The consequences of not asking pressing fertility questions, of course, include not getting the fertility answers you need — which can delay your family plans. “The most successful fertility patients are usually those who will do their homework, research their options and ask the difficult fertility questions,” says Hemenway.
Fertility isn’t the easiest topic to address with anyone, let alone someone in a white coat. Hemenway told us some of the most common reasons patients are often too afraid to ask the right questions:
Class, gender and the power structure inherent in the doctor-patient relationship can sometimes intimidate patients. This can be doubly stressful for women, says Hemenway: “Fertility patients are often afraid to ask questions of their doctors because of (for a lack of better distinction) "class" differences. There are some doctors — both male and female — that don't want to answer questions, or don't have the time to answer questions, or feel like patients should just do as they say with no participation. After all, they are the doctor, right?”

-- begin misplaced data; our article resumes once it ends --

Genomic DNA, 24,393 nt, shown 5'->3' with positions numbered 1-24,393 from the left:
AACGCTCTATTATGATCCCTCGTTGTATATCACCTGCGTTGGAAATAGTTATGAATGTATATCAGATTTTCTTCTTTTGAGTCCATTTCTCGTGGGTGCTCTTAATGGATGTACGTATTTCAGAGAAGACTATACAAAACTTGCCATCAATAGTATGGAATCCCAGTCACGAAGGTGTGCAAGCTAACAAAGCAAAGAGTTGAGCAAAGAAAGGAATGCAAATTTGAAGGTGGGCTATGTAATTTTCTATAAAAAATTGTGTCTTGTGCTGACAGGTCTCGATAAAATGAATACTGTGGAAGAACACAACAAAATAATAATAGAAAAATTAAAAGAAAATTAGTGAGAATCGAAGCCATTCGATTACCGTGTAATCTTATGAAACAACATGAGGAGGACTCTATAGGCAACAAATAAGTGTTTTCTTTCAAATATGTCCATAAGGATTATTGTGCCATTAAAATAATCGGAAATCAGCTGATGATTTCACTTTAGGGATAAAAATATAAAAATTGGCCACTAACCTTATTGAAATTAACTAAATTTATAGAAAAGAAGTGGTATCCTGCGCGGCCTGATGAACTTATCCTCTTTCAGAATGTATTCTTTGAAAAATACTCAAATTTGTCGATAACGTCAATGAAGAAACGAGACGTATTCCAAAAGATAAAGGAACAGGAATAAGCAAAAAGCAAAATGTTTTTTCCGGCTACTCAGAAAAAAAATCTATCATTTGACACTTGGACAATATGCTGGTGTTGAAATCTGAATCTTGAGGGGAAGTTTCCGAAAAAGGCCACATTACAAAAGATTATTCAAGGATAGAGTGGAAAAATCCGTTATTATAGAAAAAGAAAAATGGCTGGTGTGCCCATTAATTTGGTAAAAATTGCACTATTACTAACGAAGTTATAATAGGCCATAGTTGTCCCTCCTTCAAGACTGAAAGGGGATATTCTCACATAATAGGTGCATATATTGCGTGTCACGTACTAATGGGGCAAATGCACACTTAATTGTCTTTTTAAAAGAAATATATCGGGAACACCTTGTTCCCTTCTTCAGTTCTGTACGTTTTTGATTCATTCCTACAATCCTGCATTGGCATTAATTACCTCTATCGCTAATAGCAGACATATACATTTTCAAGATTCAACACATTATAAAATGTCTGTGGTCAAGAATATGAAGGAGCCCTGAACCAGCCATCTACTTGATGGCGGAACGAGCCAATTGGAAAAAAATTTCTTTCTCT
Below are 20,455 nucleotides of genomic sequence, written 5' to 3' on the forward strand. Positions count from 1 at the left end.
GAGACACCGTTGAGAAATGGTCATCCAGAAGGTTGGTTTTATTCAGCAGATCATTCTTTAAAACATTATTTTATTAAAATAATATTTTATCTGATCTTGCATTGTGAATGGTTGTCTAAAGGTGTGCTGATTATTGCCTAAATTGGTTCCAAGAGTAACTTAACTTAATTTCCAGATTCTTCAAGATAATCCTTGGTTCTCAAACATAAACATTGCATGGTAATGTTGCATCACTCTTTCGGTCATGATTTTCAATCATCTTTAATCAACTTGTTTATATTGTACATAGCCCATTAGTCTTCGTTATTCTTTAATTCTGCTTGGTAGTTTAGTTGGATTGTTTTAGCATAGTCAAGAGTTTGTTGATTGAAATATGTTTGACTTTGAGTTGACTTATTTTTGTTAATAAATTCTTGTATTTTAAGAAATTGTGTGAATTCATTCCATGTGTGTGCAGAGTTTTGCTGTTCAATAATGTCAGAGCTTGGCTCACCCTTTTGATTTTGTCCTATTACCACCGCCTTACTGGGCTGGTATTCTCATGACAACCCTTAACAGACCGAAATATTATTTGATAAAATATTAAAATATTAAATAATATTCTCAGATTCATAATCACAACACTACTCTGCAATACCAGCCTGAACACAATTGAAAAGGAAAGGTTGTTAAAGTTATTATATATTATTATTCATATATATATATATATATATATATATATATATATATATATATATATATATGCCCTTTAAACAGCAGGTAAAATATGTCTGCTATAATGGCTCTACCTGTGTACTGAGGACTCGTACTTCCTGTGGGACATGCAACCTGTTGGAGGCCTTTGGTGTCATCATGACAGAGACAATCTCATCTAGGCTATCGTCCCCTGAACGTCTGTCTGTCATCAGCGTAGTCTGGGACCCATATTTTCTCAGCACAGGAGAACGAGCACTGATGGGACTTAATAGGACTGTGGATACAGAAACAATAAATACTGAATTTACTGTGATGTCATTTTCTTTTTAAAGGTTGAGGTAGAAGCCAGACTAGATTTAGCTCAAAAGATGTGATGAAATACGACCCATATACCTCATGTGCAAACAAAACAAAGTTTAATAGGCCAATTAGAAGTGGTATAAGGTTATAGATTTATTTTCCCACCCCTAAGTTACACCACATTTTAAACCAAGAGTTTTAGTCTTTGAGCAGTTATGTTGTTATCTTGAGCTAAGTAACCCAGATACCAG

“Wrong,” says Hemenway. “IVF, for example, should be a team approach. An educated patient is going to have a better chance of success. When everyone in a couple’s infertility support network is working to help a couple conceive and carry a pregnancy to term, you have multiple people in the same boat, working toward success. When doctors invest in their patients, everyone wins.”